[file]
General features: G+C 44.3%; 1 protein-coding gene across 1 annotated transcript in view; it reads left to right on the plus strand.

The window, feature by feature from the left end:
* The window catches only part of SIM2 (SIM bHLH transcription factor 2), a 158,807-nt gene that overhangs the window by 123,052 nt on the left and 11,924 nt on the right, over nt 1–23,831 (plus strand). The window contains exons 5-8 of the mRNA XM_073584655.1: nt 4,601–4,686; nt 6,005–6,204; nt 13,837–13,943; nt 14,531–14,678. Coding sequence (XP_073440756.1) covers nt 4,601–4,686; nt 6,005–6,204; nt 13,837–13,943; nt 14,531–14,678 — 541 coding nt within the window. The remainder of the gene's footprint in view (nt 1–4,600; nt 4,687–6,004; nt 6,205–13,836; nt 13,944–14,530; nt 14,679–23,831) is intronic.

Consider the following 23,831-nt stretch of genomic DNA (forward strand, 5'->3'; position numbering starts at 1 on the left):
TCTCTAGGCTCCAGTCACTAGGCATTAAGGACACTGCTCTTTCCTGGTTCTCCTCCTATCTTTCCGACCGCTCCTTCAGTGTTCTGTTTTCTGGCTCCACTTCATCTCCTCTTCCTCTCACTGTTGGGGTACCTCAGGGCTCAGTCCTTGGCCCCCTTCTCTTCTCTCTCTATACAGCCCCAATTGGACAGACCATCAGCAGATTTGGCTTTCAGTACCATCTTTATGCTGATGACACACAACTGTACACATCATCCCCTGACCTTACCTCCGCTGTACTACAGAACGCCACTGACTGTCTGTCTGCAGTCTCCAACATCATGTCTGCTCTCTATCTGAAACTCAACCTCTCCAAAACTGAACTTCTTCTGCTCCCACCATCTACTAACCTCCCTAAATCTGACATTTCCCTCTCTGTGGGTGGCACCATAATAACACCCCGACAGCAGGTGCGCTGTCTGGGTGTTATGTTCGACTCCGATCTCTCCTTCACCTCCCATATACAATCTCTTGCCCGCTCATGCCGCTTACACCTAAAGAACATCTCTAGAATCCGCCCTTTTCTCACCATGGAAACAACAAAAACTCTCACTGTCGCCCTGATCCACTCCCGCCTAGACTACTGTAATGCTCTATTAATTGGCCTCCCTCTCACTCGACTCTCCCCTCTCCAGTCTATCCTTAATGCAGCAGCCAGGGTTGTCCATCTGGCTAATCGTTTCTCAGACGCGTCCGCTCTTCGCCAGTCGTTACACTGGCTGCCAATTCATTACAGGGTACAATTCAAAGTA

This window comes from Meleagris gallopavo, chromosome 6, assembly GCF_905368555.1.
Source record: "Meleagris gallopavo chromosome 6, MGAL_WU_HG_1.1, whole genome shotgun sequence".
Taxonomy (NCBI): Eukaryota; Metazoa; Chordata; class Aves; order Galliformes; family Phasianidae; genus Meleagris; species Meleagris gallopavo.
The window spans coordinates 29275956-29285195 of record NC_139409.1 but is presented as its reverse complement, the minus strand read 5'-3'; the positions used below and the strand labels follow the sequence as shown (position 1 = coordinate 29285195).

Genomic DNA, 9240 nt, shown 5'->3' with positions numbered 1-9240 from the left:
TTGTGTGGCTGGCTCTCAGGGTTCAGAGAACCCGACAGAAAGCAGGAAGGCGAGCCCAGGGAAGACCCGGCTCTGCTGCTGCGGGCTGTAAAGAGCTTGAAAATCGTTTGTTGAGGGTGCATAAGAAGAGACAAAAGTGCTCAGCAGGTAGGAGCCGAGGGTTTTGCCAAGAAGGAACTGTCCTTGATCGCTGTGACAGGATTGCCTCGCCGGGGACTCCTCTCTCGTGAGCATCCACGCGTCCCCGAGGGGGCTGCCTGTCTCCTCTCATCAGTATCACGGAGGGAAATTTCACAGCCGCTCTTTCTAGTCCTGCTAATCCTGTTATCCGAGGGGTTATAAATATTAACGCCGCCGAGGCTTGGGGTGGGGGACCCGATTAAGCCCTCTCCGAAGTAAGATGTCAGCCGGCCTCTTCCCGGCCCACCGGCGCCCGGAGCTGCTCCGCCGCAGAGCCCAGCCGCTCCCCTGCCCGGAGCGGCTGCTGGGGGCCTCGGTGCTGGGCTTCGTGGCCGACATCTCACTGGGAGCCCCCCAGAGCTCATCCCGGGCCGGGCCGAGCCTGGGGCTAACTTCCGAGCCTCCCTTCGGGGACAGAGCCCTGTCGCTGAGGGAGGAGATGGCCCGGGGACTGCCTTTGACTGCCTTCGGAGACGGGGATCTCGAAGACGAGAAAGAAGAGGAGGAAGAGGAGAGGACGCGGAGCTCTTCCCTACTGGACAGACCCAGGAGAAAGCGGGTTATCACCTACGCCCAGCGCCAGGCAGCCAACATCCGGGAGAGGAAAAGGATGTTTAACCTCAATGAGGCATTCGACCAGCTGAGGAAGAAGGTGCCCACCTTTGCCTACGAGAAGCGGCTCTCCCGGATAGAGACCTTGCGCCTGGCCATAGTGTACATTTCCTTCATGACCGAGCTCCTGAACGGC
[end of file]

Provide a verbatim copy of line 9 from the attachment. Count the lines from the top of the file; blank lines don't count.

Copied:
The window spans coordinates 29275956-29285195 of record NC_139409.1 but is presented as its reverse complement, the minus strand read 5'-3'; the positions used below and the strand labels follow the sequence as shown (position 1 = coordinate 29285195).